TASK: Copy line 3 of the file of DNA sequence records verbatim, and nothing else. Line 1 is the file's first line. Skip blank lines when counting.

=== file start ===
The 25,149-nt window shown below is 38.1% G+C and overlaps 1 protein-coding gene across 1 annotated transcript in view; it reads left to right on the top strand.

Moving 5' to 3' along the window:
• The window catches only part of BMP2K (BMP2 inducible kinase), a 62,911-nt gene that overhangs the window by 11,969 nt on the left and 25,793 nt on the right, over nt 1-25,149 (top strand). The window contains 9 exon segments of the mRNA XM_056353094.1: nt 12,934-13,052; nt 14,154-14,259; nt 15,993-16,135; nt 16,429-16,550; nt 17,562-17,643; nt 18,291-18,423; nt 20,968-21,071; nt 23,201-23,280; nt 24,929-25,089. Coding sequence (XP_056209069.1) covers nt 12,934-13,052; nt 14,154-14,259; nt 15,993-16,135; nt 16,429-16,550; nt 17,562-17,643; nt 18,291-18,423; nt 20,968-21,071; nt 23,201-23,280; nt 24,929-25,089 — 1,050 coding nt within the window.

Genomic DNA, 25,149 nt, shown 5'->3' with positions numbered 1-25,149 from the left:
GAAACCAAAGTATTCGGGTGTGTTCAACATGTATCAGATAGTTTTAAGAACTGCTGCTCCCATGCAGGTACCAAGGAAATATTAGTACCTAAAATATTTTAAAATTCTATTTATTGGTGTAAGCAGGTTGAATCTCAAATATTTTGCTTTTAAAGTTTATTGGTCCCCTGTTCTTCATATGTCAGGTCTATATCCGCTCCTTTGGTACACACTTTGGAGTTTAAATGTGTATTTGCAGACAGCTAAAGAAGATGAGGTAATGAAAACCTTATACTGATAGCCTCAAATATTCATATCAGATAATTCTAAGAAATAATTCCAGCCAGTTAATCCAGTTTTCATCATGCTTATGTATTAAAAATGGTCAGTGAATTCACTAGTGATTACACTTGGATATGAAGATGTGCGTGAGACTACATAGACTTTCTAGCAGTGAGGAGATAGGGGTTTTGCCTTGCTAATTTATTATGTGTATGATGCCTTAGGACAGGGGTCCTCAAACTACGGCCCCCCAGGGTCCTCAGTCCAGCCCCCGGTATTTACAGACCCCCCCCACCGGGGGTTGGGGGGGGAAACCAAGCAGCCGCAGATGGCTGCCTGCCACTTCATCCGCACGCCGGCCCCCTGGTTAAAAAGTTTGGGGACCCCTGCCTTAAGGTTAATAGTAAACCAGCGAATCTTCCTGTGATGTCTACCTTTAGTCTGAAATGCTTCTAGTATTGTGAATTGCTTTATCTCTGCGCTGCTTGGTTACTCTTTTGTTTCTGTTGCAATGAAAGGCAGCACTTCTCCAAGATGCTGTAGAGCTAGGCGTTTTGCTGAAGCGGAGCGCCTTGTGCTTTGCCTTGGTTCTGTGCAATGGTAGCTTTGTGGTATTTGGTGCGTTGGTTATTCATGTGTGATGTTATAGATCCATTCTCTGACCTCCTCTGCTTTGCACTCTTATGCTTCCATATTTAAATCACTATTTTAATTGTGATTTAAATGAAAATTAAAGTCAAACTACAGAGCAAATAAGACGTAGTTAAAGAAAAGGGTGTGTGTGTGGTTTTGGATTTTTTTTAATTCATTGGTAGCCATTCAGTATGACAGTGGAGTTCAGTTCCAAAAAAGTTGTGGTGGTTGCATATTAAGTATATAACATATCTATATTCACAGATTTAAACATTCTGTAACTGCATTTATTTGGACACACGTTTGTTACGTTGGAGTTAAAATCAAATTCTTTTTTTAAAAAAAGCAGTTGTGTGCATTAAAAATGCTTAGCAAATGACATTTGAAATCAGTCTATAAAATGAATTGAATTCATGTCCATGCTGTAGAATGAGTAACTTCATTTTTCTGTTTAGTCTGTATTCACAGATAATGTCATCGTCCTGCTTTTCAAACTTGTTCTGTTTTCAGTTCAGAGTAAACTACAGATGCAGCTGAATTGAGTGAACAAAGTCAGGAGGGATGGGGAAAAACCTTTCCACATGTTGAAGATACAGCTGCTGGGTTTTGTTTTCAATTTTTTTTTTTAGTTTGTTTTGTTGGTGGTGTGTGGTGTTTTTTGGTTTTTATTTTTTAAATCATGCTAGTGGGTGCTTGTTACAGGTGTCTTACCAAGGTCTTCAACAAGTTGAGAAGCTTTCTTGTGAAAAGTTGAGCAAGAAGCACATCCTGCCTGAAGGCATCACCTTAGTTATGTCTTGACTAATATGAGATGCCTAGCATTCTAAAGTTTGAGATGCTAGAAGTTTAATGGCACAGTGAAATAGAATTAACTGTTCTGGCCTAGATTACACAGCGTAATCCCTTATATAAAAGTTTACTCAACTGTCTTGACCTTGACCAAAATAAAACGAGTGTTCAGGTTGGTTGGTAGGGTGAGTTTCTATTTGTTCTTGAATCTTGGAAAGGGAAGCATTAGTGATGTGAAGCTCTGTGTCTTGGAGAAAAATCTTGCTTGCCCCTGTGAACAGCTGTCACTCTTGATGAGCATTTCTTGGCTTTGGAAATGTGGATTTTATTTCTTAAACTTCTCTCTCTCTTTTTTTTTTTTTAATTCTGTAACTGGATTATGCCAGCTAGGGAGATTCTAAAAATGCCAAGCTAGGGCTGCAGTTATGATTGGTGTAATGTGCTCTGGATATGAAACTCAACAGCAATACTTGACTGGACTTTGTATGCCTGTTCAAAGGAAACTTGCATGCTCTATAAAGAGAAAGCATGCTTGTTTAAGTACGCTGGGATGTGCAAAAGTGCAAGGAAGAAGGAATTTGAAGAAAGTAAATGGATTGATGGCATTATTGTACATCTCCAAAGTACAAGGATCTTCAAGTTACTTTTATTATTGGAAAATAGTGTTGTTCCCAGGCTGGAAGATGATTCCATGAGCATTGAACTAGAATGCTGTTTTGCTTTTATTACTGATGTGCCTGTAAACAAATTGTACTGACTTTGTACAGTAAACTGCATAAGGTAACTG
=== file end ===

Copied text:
• The window catches only part of BMP2K (BMP2 inducible kinase), a 62,911-nt gene that overhangs the window by 11,969 nt on the left and 25,793 nt on the right, over nt 1-25,149 (top strand). The window contains 9 exon segments of the mRNA XM_056353094.1: nt 12,934-13,052; nt 14,154-14,259; nt 15,993-16,135; nt 16,429-16,550; nt 17,562-17,643; nt 18,291-18,423; nt 20,968-21,071; nt 23,201-23,280; nt 24,929-25,089. Coding sequence (XP_056209069.1) covers nt 12,934-13,052; nt 14,154-14,259; nt 15,993-16,135; nt 16,429-16,550; nt 17,562-17,643; nt 18,291-18,423; nt 20,968-21,071; nt 23,201-23,280; nt 24,929-25,089 — 1,050 coding nt within the window.